HAZARD< KY (April 27, 2020) The Kentucky River District Health Department (KRDHD), which covers Knott, Lee, Leslie, Letcher, Owsley, Perry and Wolfe County, continues to see new cases of COVID 19 throughout the district.  Currently we have 15 cases with Perry having 6 cases, Knott having 3 cases and Leslie, Letcher and Owsley each having 2 cases.  Lee and Wolfe Counties have yet to have a lab confirmed positive case of COVID 19 in either county.

KRDHD has been very fortunate in its response to this pandemic to have a Community Support Team from the Center for Disease Control in Atlanta, that has been working with them to try to prevent the spread of the virus into local long-term care facilities.  This team includes a MD, a Laboratorian, an Infectious Disease Specialist, and Epidemiologists.  This team has been working to support local long-term care facilities with specialized training on the use of personal protective equipment to prevent the spread of the virus. This training was conducted with 7 different facilities within the district.  The team has also been working on testing of nursing home staff to confirm that asymptomatic individuals are in fact not infected with the virus and unknowingly carrying it into the facilities.  All of the staff at the Wolfe County Health and Rehabilitation Center have been tested and returned negative results.

Scott Lockard, KRDHD Public Health Director, stated “We are very excited that we have been selected as a site for one of the first CDC Community Support Teams in the nation.  This team has been an invaluable resource to our partners in the KY River District.  It is a privilege to work side by side with a group of some of the most talented minds in the nation as we fight to lessen the impact of COVID 19 on our most vulnerable citizens.”  The team from the CDC is scheduled to be in the KY River District until May 8th.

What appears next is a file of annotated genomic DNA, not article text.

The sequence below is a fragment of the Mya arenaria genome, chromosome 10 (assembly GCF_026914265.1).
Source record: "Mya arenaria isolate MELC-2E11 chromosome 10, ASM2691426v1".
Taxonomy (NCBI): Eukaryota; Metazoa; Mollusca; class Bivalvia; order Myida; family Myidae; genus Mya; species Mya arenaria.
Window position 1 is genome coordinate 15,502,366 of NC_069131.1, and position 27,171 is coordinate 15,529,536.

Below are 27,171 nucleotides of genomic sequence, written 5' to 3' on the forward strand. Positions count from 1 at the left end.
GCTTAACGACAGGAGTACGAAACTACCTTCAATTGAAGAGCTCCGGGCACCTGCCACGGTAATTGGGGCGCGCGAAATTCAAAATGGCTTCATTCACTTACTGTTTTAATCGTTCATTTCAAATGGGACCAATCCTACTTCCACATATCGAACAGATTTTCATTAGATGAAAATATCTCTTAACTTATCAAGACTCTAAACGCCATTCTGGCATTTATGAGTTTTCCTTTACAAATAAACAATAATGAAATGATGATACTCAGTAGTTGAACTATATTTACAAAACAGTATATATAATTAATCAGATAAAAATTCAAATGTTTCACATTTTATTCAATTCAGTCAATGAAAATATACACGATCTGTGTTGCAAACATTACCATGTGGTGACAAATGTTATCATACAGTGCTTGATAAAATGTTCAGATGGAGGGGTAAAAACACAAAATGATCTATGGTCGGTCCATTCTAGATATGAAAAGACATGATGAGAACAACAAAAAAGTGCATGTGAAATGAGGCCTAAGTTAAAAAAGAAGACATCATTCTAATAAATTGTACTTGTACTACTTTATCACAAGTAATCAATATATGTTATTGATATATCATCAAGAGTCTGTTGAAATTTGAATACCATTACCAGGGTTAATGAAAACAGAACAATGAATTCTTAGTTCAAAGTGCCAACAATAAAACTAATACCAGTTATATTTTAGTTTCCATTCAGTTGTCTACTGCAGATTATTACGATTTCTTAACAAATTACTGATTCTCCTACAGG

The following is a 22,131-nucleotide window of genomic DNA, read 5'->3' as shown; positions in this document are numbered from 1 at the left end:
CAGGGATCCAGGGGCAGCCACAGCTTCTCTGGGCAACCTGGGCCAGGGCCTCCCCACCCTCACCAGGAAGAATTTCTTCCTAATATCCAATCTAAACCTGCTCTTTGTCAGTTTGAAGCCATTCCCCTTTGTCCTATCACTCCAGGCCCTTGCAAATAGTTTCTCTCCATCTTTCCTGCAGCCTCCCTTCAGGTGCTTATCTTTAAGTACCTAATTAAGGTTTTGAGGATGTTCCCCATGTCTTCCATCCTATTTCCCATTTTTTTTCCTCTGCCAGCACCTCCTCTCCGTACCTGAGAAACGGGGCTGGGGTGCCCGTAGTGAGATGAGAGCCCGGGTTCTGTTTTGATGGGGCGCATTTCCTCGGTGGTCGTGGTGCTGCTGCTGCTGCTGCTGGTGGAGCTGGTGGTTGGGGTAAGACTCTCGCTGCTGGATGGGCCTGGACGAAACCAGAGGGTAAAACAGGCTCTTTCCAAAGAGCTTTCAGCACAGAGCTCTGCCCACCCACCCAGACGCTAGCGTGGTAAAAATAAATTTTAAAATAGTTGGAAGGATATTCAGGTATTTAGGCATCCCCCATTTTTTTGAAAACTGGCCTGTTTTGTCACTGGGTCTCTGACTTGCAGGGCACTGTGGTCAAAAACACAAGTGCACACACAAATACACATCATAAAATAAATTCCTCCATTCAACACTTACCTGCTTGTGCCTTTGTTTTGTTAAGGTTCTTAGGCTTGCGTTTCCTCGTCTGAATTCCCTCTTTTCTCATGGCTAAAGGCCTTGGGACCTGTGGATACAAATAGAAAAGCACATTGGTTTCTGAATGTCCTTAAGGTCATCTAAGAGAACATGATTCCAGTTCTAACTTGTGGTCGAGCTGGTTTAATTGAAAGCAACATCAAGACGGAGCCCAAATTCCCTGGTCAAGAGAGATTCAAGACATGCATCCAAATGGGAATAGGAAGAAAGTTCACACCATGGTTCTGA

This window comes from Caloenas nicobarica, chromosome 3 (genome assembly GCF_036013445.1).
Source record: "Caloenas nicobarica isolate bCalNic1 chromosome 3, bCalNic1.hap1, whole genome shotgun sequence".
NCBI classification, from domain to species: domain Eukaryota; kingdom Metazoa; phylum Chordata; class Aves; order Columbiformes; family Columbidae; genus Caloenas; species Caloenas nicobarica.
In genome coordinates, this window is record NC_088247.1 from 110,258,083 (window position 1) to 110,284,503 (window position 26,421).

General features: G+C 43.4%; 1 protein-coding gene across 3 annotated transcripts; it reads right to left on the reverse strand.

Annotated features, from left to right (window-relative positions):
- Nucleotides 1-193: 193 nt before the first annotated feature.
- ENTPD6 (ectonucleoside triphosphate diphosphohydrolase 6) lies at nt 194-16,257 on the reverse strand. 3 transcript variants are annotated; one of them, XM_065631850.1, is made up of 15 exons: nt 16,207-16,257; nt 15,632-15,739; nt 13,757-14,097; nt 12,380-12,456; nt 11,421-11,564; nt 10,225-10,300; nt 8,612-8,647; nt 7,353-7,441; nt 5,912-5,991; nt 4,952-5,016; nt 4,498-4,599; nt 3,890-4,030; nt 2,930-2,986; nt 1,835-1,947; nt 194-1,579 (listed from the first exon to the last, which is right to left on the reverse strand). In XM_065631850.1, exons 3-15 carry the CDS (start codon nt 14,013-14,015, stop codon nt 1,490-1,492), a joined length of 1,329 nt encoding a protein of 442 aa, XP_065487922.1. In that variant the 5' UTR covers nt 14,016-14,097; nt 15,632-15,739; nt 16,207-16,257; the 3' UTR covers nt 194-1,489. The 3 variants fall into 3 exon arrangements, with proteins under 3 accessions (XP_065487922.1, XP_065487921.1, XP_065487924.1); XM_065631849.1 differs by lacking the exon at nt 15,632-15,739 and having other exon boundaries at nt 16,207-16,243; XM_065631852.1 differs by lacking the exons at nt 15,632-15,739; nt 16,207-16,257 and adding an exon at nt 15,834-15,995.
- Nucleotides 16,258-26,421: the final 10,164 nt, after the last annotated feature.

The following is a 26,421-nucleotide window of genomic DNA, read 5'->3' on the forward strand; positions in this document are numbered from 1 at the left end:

As always, the best defense from the COVID 19 virus it to remain healthy at home.  Avoid mass gathering and practice social distancing keeping at least 6 feet between yourself and others if you have to be out.  Individuals should wash their hands frequently throughout the day using soap and water and use hand sanitizer if you are unable to wash your hands.  It is now recommended to wear cloth face masks if you have to be out in public.  If you are sick please contact your medical provider before just showing up at their office.  As testing capacity increases individuals should also consider getting tested at one of the upcoming drive-through clinics or at one of the area ARH facilities offering free testing.

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